Island Press Field Notes blog

Island Press Field Notes

By Nicole Silk / On January 26th, 2019

President Trump’s EPA threatens to leave over a third of Americans’ drinking water unprotected.

By Daniel Imhoff / On January 25th, 2019

Both houses of the US Congress passed a compromise on a newly revised Farm Bill this week. This encyclopaedic legislation allocates nearly $100 billion of taxpayer money annually for food assistance, farm subsidies, on-farm conservation incentives and a...

Island Press Field Notes blog

By Daniel Imhoff / On January 22nd, 2019

Maintaining the status quo in the farm bill might feel like a victory to some, but long-time farm bill expert Dan Imhoff says it still won’t support the kinds of agriculture we need most as the climate warms.

By Samantha Harvey / On January 18th, 2019

A healthier planet requires an overhaul of our economic system, and workers collaborating with climate justice movements would be doubly powerful. But the connections between them aren’t widely known.

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By Daniel Imhoff / On January 17th, 2019

It is time for farmers and policy makers to jointly create a legislation that provides both for the survival of the planet and allows them to survive financially with ongoing taxpayer funding. There is no other sane option.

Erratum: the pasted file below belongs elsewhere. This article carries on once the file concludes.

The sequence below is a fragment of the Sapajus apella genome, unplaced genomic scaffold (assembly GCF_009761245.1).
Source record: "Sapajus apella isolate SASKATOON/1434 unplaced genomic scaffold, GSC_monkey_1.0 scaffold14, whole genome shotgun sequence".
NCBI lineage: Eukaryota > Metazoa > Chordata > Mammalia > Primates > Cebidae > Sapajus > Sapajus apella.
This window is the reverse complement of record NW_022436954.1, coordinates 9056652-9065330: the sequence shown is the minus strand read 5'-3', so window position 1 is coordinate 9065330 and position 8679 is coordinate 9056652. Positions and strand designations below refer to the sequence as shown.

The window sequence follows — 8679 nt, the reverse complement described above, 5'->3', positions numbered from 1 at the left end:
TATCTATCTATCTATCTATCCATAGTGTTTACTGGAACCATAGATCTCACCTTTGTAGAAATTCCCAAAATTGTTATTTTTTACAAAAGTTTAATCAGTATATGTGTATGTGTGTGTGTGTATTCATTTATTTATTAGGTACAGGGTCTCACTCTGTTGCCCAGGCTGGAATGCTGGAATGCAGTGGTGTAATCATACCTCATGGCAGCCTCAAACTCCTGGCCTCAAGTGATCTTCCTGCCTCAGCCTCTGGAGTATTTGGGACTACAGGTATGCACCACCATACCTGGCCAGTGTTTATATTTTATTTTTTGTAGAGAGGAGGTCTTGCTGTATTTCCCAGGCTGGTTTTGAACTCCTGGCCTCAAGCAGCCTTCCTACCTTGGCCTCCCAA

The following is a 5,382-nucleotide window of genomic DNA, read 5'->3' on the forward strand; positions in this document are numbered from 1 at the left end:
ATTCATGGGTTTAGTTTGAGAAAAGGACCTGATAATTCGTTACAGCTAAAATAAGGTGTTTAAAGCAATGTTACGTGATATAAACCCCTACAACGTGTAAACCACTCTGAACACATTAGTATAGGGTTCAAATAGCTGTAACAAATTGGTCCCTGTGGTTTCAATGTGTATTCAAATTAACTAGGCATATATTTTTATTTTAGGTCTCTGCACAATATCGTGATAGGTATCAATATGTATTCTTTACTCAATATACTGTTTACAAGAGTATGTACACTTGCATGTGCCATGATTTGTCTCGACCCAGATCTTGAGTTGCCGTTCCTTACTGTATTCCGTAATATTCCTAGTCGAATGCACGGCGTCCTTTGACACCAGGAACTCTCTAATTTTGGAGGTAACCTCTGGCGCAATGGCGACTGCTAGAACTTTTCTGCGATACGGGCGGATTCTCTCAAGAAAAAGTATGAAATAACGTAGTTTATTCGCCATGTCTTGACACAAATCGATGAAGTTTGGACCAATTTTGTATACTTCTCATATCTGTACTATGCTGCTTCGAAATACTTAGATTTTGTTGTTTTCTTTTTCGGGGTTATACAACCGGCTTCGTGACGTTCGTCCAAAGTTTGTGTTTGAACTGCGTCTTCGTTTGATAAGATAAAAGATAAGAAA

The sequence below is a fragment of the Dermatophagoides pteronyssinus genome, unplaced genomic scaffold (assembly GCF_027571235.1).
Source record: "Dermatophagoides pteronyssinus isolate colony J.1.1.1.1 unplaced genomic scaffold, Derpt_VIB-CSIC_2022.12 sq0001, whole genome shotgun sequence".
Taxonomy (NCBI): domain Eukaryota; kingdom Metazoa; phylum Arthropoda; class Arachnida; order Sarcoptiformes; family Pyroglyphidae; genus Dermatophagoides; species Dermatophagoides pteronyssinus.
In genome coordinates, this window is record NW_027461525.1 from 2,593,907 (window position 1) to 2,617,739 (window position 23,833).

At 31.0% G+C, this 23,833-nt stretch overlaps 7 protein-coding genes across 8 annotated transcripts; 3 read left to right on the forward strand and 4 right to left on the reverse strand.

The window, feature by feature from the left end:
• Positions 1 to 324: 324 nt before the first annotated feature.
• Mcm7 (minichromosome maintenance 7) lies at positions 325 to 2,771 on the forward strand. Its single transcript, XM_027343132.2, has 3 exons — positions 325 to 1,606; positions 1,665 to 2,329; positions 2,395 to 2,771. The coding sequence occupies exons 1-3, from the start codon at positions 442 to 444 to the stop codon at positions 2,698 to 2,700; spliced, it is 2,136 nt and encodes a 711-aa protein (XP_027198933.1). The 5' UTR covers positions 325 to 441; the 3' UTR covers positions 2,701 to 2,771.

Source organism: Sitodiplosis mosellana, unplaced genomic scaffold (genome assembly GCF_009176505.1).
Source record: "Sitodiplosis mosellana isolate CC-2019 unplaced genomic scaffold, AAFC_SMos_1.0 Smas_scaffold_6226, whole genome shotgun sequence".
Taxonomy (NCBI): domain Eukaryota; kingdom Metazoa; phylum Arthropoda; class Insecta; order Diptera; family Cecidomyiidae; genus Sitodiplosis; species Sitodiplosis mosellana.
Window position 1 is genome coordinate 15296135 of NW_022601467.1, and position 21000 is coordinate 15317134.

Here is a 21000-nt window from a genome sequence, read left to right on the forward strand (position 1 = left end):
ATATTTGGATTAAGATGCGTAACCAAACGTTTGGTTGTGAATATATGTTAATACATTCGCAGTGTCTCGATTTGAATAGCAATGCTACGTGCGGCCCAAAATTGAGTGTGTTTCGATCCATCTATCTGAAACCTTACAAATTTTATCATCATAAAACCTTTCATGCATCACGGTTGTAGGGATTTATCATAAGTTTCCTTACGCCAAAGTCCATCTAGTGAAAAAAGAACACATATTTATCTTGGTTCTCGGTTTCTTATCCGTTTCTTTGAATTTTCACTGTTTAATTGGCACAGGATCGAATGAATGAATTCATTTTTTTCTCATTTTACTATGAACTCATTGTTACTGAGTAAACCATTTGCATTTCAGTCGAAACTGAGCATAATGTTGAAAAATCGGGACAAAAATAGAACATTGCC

By Daniel Reich / On January 14th, 2019

The stakes are high. If we fail to curb greenhouse gas emissions, we must brace for a hotter, more fiery future.

By Jill Ryan / On January 7th, 2019

Toxic chemicals with known health impacts have contaminated drinking water in Michigan and across the nation. Government agencies have concealed the dangers. Sound familiar?

By A. Stanley Meiburg / On December 24th, 2018

The death of George H.W. Bush is cause to honor a man who made it possible for all Americans to breathe cleaner air. It also reminds us that partisan politics need not obstruct progress toward a healthier environment.

By Christopher S. Zarba / On December 10th, 2018

The agency jettisons expert panels providing guidance on important health and environmental issues.

By Christina Sturdivant Sani / On November 29th, 2018

A mapping project from two local historians sheds light on the impact of racially-restrictive deed covenants that kept housing in DC segregated during the first half of the 20th Century.

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